The aim of the sector plans is to drive compliance with environmental regulations. Successful future businesses in Scotland will use low amounts of water, materials and carbon-based energy and will create little waste. This sector plans aims to drive this ambition forward with a plan being developed for every sector regulated by SEPA by the end of March 2021. The first sector plans to be consulted on are the Scotch whisky, metals and landfill sectors.
SEPA are consulting on their draft plans and once finalised they will be implemented. Consultees have until 7 May 2018 to respond to the consultation which is available to view on the SEPA consultation hub.
Source: SEPA, 26 March 2018
According to European Environment Agency (EEA) data released on 16 April 2018, emissions of carbon dioxide from new passenger cars have dropped in a number of European countries where a range of taxes, subsidies and other incentives are used to encourage consumers to purchase lower-carbon-dioxide (Co2) emitting vehicles. The number of countries offering incentives for electric vehicles in particular, continues to grow. At the same time, emissions from trucks and buses are expected to increase further if new measures are not taken.
The EEA briefing ‘Appropriate taxes and incentives do affect purchases of new cars’ based on a study done by the EEA’s European Topic Centre on Air Pollution and Climate Change Mitigation (ETC/ACM), examines what financial incentives EU Member States, plus Iceland, Liechtenstein, Norway, and Switzerland are using to steer consumers to drive more eco-friendly cars and what the impact of these incentives has been. The analysis includes seven case studies which explore the different approaches used for taxation and incentives across France, Germany, Greece, Ireland, the Netherlands, Norway and Poland. The study found that consumers more readily purchased lower emitting cars where sufficiently large and targeted taxes and incentives were in place.
The number of countries offering incentives promoting the use of hybrids and battery electric vehicles has jumped considerably from 2010 to 2016. The briefing warns that to foster the uptake of electric vehicles, more charging facilities are needed to reassure people on reliability and range limitation concerns on using battery-powered cars.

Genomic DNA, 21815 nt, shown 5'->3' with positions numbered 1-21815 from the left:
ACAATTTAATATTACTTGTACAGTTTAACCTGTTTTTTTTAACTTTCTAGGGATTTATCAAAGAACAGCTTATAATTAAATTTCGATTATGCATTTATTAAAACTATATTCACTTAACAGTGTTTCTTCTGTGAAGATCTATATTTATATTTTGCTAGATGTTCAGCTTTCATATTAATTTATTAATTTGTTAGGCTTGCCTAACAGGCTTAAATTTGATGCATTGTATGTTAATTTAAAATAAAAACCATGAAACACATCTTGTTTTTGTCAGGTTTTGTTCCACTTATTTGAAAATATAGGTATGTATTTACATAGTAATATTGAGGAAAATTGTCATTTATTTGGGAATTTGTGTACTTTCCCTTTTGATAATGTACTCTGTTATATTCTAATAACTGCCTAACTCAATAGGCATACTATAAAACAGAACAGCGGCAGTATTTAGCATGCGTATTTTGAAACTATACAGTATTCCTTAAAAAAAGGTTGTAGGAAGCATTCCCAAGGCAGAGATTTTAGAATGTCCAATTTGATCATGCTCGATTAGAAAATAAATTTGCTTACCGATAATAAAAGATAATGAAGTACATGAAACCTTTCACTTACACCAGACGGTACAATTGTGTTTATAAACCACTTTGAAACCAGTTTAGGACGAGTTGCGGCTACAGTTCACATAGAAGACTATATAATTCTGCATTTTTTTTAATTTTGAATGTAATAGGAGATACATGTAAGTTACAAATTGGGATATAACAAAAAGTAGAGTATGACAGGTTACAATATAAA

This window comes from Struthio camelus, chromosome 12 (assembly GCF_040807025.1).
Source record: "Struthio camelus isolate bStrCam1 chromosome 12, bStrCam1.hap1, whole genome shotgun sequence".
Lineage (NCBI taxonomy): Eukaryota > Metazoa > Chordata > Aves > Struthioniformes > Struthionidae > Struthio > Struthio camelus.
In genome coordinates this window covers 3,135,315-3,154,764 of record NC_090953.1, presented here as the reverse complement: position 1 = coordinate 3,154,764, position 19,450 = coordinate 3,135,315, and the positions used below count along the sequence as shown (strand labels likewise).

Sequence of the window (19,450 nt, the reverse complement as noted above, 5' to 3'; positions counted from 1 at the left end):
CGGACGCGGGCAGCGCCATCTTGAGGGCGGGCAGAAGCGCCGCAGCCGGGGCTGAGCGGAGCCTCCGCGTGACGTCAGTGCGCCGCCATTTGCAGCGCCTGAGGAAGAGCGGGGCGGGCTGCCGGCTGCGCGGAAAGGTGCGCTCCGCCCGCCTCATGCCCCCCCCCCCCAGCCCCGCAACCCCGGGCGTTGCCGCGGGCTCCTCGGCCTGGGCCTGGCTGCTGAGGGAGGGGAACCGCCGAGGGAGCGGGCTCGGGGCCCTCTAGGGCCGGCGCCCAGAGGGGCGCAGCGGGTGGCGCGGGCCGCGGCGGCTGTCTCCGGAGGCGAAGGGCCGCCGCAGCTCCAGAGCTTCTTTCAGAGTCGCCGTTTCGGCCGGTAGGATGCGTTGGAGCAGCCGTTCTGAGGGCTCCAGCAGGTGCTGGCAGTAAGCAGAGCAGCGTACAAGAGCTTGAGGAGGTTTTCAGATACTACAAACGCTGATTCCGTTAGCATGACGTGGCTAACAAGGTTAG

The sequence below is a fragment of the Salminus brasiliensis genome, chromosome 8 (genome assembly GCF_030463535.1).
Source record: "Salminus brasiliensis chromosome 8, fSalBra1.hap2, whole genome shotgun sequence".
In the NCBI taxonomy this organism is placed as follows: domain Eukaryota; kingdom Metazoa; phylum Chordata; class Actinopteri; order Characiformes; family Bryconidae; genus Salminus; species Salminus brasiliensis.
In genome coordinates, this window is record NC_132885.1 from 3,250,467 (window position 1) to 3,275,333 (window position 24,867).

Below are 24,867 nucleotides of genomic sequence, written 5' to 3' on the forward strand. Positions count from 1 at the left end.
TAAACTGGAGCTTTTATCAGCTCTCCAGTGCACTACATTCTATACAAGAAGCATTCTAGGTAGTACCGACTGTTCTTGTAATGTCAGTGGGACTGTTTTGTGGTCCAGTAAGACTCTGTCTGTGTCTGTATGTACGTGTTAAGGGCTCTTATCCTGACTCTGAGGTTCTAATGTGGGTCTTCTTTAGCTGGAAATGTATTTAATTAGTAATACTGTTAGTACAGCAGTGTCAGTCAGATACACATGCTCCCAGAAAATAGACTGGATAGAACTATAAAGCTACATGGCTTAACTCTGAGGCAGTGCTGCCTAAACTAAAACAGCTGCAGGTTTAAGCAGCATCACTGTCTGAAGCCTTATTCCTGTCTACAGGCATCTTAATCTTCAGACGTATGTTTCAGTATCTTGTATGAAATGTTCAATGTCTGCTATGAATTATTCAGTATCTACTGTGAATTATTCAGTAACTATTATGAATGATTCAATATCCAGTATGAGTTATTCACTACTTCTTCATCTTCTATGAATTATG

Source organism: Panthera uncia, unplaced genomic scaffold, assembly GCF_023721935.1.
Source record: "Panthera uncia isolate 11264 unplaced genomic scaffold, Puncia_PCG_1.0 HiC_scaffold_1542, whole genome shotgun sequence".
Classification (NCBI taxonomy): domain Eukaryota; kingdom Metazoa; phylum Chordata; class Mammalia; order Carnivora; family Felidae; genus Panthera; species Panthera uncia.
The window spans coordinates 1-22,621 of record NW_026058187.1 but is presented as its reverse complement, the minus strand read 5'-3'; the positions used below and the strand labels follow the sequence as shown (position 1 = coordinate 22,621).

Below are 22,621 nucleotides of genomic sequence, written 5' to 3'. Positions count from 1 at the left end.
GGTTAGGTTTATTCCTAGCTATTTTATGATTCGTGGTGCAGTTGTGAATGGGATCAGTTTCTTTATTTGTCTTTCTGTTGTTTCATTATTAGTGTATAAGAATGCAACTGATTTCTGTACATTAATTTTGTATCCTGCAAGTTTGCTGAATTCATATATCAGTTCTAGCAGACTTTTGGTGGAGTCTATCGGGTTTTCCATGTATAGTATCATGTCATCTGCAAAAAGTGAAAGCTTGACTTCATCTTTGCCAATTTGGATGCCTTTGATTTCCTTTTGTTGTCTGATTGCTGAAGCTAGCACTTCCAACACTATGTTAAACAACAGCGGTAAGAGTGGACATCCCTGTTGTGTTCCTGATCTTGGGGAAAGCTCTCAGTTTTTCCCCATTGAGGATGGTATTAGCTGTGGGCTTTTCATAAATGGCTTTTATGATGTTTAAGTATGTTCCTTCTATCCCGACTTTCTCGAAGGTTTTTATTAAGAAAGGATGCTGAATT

A separate briefing ‘Carbon dioxide emissions from Europe’s heavy-duty vehicles’, also released on 16 April 2018,reports that trucks, buses and coaches are responsible for around one quarter of Co2 emissions from the transport sector and are expected to increase further if new measures to curb emissions are not taken.
Research conducted by the Centre for Environment, Fisheries and Aquaculture Science (Cefas) between 1992-2017 has revealed changes in the composition of marine plastic litter, finding a decrease in the amount of plastic bags found on the UK’s seabed and suggesting that behavioural and legislative changes may be able to tackle the marine litter challenge.
Despite the reduction in the number of plastic bags recorded in an analysis of scientific surveys, the overall amount of litter has been maintained by an increasing amount of other plastic items, including fishing debris.
Widespread distribution of litter items were found on the seabed of the North Sea, English Channel, Celtic Sea and Irish Sea. High variation in the abundance of litter items, ranging from zero to 1835 pieces km−2 of seafloor, was observed.
Plastic items such as bags, bottles and fishing related debris were commonly observed across all areas. Over the entire 25-year period, 63% of the 2,461 trawls contained at least one plastic litter item.
Marine litter is a global challenge, with increasing quantities documented in recent decades. The distribution and abundance of marine litter on the seafloor off the UK’s coasts were quantified during 39 independent scientific surveys conducted between 1992 and 2017.